Don't get me wrong, they've screwed up big, and I'm annoyed that someone else has my details, but it's not as sensational as it's being made out to be.

I really hate the litigation culture we have today but in the past two years I have had:

- My personal details (including National Insurance Number) stolen from an unencrypted Ministry of Defence laptop which was stolen from a car.

- My personal details stolen in the Monster hack.

- My personal details stolen from Spotify.

If this keeps on happening then it's only a matter of time before I have my identity stolen and somebody runs up a huge bill in my name. Companies should be liable for damages if that happens and I certainly think there should be some kind of penalty for companies who allow this kind of thing to happen. The UK Data Protection Act says that data must be kept securely. If it can be hacked, then it's not secure and companies should be investigated for breaking the law.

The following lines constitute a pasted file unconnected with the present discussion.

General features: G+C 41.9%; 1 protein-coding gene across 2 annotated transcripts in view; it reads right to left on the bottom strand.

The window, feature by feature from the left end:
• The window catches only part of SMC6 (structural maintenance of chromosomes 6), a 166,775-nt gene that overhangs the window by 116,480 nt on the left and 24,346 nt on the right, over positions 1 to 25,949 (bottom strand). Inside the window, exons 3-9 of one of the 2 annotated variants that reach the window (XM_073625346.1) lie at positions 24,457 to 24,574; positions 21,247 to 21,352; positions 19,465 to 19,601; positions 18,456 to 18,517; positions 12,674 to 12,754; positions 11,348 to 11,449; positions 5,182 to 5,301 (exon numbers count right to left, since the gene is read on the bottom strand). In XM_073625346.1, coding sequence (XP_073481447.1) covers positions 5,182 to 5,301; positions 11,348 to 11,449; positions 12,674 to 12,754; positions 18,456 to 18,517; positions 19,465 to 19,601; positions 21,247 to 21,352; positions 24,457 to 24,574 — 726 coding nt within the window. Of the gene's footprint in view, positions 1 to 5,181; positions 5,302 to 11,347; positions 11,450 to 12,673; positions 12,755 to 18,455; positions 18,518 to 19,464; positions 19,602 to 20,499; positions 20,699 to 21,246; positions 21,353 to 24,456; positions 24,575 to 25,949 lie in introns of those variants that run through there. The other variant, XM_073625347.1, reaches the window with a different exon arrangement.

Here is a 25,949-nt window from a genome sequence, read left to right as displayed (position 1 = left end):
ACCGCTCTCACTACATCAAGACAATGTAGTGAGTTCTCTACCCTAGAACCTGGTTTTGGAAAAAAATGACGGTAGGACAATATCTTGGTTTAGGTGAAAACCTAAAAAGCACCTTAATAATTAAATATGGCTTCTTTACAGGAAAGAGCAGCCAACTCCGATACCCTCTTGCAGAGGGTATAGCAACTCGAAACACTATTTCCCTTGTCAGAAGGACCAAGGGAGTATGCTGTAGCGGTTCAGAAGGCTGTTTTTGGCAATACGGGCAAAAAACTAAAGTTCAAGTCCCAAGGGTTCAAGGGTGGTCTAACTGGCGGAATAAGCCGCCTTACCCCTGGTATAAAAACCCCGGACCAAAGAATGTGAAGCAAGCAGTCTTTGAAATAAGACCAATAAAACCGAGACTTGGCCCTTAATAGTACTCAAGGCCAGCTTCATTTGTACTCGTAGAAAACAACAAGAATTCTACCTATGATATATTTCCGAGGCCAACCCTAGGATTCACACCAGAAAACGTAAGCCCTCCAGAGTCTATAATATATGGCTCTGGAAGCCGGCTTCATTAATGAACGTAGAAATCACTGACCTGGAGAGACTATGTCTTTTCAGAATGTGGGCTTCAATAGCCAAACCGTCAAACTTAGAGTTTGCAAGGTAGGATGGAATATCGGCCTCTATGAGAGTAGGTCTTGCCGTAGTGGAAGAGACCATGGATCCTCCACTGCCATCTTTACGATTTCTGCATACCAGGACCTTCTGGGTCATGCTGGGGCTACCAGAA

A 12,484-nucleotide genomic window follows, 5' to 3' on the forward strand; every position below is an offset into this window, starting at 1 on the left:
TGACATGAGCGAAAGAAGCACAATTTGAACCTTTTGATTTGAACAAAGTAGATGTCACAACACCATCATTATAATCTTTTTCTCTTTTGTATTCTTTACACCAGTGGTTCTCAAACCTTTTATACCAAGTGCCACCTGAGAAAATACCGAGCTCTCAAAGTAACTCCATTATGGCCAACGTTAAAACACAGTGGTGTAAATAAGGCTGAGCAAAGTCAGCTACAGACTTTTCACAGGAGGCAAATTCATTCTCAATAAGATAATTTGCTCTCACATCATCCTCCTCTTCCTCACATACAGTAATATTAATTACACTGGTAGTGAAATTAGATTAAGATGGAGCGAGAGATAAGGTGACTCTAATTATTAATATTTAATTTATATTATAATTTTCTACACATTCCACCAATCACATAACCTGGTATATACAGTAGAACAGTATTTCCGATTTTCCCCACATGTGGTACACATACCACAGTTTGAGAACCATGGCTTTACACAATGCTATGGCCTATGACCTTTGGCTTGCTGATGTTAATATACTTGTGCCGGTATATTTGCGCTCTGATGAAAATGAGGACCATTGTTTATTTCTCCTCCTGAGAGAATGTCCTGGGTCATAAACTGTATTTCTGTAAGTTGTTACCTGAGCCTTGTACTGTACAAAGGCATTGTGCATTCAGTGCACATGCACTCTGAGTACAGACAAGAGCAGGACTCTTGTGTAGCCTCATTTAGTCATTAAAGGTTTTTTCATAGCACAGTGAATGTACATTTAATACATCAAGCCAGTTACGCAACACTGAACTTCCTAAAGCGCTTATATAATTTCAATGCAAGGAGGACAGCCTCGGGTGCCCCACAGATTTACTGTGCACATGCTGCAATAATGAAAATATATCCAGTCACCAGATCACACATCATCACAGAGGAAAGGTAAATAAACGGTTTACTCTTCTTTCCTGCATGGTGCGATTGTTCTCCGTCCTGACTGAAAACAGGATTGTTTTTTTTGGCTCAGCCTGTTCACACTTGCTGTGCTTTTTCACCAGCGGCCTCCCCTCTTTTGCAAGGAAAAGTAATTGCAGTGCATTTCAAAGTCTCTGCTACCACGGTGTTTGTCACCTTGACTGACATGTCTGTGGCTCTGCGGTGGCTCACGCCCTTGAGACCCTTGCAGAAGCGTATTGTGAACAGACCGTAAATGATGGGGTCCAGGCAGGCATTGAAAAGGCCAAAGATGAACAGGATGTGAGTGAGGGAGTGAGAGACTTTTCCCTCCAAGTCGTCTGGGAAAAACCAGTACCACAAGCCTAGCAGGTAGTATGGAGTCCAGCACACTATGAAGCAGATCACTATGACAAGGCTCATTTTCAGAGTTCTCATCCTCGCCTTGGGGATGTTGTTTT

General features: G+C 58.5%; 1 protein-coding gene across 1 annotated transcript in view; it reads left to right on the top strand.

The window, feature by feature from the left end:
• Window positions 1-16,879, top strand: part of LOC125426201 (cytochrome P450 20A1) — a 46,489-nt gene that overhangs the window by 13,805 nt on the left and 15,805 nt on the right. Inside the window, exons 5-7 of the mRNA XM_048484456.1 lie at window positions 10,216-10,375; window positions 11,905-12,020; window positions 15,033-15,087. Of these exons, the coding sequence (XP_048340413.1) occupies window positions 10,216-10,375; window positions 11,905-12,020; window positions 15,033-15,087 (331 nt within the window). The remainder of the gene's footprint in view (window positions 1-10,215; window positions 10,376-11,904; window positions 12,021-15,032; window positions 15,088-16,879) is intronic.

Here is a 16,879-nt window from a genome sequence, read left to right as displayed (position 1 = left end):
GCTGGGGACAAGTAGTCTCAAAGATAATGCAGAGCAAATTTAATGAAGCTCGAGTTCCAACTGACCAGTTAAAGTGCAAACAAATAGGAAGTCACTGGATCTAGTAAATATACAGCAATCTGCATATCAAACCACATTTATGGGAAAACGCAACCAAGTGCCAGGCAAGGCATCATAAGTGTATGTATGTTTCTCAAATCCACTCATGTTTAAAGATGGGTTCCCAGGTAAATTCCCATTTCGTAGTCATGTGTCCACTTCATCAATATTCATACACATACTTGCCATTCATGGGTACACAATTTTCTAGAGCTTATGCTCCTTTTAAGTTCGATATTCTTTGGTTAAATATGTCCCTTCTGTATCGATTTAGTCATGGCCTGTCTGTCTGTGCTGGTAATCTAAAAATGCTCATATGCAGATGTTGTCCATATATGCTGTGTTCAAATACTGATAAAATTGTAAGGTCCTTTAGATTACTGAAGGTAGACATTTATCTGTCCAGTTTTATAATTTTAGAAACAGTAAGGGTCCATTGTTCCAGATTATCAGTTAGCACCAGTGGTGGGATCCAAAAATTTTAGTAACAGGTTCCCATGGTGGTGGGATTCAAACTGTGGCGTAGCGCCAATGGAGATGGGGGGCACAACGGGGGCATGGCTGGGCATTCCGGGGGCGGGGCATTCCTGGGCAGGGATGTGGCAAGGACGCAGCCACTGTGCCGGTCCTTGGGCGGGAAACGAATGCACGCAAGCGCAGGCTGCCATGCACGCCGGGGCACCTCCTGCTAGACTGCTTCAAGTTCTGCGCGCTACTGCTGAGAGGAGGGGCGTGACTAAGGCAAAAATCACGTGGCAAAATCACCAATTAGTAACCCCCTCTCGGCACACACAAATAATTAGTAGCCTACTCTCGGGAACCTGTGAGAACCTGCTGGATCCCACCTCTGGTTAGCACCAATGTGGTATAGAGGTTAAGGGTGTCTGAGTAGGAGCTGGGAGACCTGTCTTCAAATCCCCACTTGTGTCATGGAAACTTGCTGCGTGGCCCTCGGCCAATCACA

tut metallithrax - us Brits *ALWAYS* have unencrypted Ministry of Defence laptops in our cars.

Bloody neowin, going downhill, windows (mutter), Apple (mutter), adblockers (mutter), Frontpage (mutter), using blue in the logo (mutter)

:D

Q:
* Why are password ever unencrypted?
* Why does a site ask for date of birth?
* Why does a site ask for gender?

A:
* Software should NEVER store important info unencrypted.
* IF the site has adult material, then i can understand wanting a DOB. This too should be encrypted
* I'm sure there CAN be a reason... but rarely.